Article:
A look at Park Grass
Click here for the Interactive visualisation of the Park Grass plot photos
Park Grass Long-term Experiment is on a permanent un-grazed grassland. Since 1856 its various plots have received differing fertilizer and manure treatments and from 1903 sub-plots have received lime to adjust the pH of the soils. These differing treatment applications have resulted in dramatic differences in species composition, in what had previously been a uniform sward.
This dataset contains photographic images of all sub-plots of Park Grass as well as species numbers per sub-plot and sward heights. The photos are set out in a group order relating to the fertilizer treatments they receive with nil plots at the top of the table followed by no-ntirogen plots and then the two differing N treatments (ammonium and nitrate) with increasing fertilizer amounts as you go down the table. The farmyard manure (FYM) plots are at the bottom of the table. The nil to no N treatments at the top are associated with a high number of species and low sward height and as fertilizer treatments increase the number of species generally goes down. Likewise, across the table left to right species numbers change as pH decreases, a lower number of species being associated with the more acidic d plots that receive no lime, to the right of the table.
The plots with no nutrients added or no nitrogen, have certain species associated with them such as Pignut, Birds-foot Trefoil, Bugle, Rough Hawkbit, Meadow Buttercup, Red Clover, Ribwort Plantain. Plots further down the table with increasing nitrogen inputs tend to be dominated by Cow Parsley, Meadow Foxtail. Sweet Vernal Grass and Yorkshire Fog dominate on plots that have become very acidic. The FYM plots at the bottom of the table have more species and lower height of sward than those receiving inorganic fertilizers.
The plots with no fertilizer or manure added have the highest species diversity support shorter broadleaf species that are outcompeted by the tall grasses on other plots where high rates of fertilizers are added. The red clover and meadow vetchlings, mainly found on plots with no nitrogen or phosphorous added, are legumes and can obtain their nitrogen from the air and have an advantage on these plots. The plots with high rates of nitrogen fertilizer added in combination with phosphorous and potassium are dominated by tall grasses and forbs which are competitive and shade out shorter species that then cannot persist, these plots produce the highest overall hay yield biomass.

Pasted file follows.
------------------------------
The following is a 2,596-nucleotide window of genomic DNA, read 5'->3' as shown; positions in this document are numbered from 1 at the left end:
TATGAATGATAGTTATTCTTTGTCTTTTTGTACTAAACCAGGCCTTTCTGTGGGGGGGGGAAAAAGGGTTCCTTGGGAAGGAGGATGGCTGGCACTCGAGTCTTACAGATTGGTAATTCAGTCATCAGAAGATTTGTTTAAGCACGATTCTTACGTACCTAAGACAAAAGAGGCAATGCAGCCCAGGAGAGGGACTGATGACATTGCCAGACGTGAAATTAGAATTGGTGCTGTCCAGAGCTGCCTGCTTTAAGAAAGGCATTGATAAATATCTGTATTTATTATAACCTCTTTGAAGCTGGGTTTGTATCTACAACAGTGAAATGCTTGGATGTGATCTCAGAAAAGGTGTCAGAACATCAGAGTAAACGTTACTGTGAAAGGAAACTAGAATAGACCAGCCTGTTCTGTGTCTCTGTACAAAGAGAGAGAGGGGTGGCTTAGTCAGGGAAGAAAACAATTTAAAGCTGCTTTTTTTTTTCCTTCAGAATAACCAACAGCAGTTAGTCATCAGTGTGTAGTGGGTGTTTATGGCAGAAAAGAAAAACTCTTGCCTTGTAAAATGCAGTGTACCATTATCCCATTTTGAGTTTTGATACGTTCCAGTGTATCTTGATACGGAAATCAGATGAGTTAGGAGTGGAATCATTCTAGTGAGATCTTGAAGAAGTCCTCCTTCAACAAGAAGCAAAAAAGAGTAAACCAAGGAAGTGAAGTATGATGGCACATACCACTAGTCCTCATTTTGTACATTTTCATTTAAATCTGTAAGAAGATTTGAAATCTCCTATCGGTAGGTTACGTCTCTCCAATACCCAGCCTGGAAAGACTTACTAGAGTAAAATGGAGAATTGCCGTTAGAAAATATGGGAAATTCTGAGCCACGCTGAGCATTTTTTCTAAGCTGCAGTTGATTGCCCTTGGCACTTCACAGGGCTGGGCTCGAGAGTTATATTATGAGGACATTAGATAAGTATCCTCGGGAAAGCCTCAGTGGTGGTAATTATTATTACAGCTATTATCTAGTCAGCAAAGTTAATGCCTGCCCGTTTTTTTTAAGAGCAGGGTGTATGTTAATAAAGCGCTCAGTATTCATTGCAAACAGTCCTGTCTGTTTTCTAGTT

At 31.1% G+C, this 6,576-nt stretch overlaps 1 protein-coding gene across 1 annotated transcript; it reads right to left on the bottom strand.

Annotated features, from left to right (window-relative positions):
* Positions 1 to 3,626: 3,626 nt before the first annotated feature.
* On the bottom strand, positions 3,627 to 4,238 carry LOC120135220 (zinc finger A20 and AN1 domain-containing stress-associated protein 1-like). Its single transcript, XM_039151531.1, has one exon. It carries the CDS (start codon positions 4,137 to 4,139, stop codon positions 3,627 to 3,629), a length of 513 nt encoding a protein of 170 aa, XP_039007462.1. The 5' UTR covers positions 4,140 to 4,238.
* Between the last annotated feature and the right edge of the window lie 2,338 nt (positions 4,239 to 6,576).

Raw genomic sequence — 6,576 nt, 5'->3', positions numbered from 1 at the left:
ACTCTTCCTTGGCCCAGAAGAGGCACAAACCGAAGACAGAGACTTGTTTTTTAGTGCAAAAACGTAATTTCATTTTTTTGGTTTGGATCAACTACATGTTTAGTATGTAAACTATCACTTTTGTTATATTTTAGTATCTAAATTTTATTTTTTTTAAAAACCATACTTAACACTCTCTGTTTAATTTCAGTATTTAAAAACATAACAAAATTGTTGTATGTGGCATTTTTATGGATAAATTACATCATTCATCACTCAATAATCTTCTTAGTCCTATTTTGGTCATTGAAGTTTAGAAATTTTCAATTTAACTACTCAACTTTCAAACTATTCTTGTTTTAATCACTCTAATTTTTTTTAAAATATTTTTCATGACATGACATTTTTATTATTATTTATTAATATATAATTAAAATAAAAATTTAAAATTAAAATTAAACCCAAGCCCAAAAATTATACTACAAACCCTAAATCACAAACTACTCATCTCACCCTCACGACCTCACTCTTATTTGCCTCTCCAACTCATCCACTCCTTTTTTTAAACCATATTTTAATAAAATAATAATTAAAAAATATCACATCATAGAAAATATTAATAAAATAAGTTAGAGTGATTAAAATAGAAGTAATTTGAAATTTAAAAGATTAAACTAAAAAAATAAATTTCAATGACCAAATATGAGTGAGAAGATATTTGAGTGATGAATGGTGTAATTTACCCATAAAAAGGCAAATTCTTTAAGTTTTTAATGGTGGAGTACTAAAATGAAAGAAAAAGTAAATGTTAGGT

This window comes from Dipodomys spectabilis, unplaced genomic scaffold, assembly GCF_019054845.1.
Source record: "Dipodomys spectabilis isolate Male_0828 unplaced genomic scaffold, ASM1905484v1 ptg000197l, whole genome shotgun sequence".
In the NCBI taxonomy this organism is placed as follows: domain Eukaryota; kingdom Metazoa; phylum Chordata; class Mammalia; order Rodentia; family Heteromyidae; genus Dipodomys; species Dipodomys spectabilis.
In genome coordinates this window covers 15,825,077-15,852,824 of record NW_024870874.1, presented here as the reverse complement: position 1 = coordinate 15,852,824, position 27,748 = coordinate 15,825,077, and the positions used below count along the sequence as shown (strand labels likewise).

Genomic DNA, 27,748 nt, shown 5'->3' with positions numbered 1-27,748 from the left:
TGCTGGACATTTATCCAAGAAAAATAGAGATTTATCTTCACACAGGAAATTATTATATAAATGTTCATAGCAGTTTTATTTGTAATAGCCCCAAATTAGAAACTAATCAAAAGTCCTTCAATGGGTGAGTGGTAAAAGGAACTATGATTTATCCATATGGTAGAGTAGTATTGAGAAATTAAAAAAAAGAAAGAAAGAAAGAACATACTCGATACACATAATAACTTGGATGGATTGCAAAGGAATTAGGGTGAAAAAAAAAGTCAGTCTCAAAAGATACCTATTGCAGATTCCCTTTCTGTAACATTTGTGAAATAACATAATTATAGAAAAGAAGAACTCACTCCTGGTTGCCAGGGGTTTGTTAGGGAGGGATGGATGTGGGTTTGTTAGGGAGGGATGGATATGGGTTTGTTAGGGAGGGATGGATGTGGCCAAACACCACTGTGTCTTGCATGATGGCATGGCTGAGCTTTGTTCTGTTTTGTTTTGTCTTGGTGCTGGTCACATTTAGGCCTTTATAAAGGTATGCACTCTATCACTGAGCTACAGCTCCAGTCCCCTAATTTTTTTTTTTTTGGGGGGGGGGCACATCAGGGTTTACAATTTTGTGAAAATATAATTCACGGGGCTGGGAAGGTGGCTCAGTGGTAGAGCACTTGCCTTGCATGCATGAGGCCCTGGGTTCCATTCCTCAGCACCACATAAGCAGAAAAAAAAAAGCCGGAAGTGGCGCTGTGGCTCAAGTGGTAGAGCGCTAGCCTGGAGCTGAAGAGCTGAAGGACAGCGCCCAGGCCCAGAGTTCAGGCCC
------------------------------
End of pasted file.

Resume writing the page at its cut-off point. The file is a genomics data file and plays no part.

These photos were taken on the 9th May 2022 (or 13th May 2022 if original image was blurred) before the first cut that was taken on 15th June 2022.
The species data is from surveys immediately before the first cut hay harvest, rounded to the nearest 50% dry matter, mean 1991-2000 (Ref. A Celebration of Park Grass 150 Years, 2000)
This dataset is available under a Creative Commons Attribution Licence (4.0).
YOU MUST CITE AS: Sarah Perryman, Nathalie Castells-Brooke (2022). Dataset: Park Grass Plot Photos Rothamsted Research https://doi.org/10.23637/rpg5-plotphotos-01
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Complete dataset of Park Grass sub-plot photos May 2022.
Individual photos May 2022 also downloadable from the 'Interactive visualisation of the plots' web page - right click and 'save image as'.
Species numbers and approximate height of sward (to nearest 25mm) per sub-plot.
The complete set of photos are also provided as a dataset. The dataset also contains species numbers and height data for most sub-plots.
The images were taken in May 2022. The plots and the floral species visible will vary through out the year, and year to year.
Sarah Perryman took the photos and conceived the original visualisation; Nathalie Castells developed special functions in the e-RA web site to display the information.
For further information and assistance, please contact the e-RA curators, Sarah Perryman and Margaret Glendining using the e-RA email address: firstname.lastname@example.org